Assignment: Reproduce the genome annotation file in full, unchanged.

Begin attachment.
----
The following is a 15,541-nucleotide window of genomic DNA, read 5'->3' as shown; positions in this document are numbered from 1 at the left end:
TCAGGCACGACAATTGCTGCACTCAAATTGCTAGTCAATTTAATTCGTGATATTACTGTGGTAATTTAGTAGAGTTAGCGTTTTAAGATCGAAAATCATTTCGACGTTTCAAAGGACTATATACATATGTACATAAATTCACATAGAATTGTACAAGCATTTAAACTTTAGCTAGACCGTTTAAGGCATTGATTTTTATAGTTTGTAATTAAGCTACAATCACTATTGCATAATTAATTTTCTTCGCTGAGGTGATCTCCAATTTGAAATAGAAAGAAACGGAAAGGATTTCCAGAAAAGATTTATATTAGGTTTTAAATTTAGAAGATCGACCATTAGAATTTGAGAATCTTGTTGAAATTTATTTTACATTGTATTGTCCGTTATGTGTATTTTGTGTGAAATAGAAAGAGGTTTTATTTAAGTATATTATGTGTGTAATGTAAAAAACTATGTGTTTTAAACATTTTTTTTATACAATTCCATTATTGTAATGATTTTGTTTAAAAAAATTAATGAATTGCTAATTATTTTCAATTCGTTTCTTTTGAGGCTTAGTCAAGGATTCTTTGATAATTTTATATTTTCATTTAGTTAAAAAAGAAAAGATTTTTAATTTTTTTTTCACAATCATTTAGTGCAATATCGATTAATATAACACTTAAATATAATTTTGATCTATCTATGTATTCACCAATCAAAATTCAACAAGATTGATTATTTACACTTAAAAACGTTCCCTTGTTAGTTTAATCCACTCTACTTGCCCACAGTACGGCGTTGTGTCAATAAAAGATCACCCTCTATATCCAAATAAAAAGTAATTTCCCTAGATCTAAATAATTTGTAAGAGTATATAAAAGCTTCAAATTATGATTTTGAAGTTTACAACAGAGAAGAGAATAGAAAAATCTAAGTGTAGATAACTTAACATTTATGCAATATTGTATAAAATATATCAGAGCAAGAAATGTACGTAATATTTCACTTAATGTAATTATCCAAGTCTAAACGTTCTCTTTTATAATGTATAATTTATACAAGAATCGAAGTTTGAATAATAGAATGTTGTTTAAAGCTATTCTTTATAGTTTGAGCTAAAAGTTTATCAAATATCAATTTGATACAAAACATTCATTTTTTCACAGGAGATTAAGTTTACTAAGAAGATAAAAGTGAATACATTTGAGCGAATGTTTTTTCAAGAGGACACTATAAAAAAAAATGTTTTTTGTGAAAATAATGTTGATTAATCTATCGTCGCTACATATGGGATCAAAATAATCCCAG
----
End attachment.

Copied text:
The following is a 15,541-nucleotide window of genomic DNA, read 5'->3' as shown; positions in this document are numbered from 1 at the left end:
TCAGGCACGACAATTGCTGCACTCAAATTGCTAGTCAATTTAATTCGTGATATTACTGTGGTAATTTAGTAGAGTTAGCGTTTTAAGATCGAAAATCATTTCGACGTTTCAAAGGACTATATACATATGTACATAAATTCACATAGAATTGTACAAGCATTTAAACTTTAGCTAGACCGTTTAAGGCATTGATTTTTATAGTTTGTAATTAAGCTACAATCACTATTGCATAATTAATTTTCTTCGCTGAGGTGATCTCCAATTTGAAATAGAAAGAAACGGAAAGGATTTCCAGAAAAGATTTATATTAGGTTTTAAATTTAGAAGATCGACCATTAGAATTTGAGAATCTTGTTGAAATTTATTTTACATTGTATTGTCCGTTATGTGTATTTTGTGTGAAATAGAAAGAGGTTTTATTTAAGTATATTATGTGTGTAATGTAAAAAACTATGTGTTTTAAACATTTTTTTTATACAATTCCATTATTGTAATGATTTTGTTTAAAAAAATTAATGAATTGCTAATTATTTTCAATTCGTTTCTTTTGAGGCTTAGTCAAGGATTCTTTGATAATTTTATATTTTCATTTAGTTAAAAAAGAAAAGATTTTTAATTTTTTTTTCACAATCATTTAGTGCAATATCGATTAATATAACACTTAAATATAATTTTGATCTATCTATGTATTCACCAATCAAAATTCAACAAGATTGATTATTTACACTTAAAAACGTTCCCTTGTTAGTTTAATCCACTCTACTTGCCCACAGTACGGCGTTGTGTCAATAAAAGATCACCCTCTATATCCAAATAAAAAGTAATTTCCCTAGATCTAAATAATTTGTAAGAGTATATAAAAGCTTCAAATTATGATTTTGAAGTTTACAACAGAGAAGAGAATAGAAAAATCTAAGTGTAGATAACTTAACATTTATGCAATATTGTATAAAATATATCAGAGCAAGAAATGTACGTAATATTTCACTTAATGTAATTATCCAAGTCTAAACGTTCTCTTTTATAATGTATAATTTATACAAGAATCGAAGTTTGAATAATAGAATGTTGTTTAAAGCTATTCTTTATAGTTTGAGCTAAAAGTTTATCAAATATCAATTTGATACAAAACATTCATTTTTTCACAGGAGATTAAGTTTACTAAGAAGATAAAAGTGAATACATTTGAGCGAATGTTTTTTCAAGAGGACACTATAAAAAAAAATGTTTTTTGTGAAAATAATGTTGATTAATCTATCGTCGCTACATATGGGATCAAAATAATCCCAG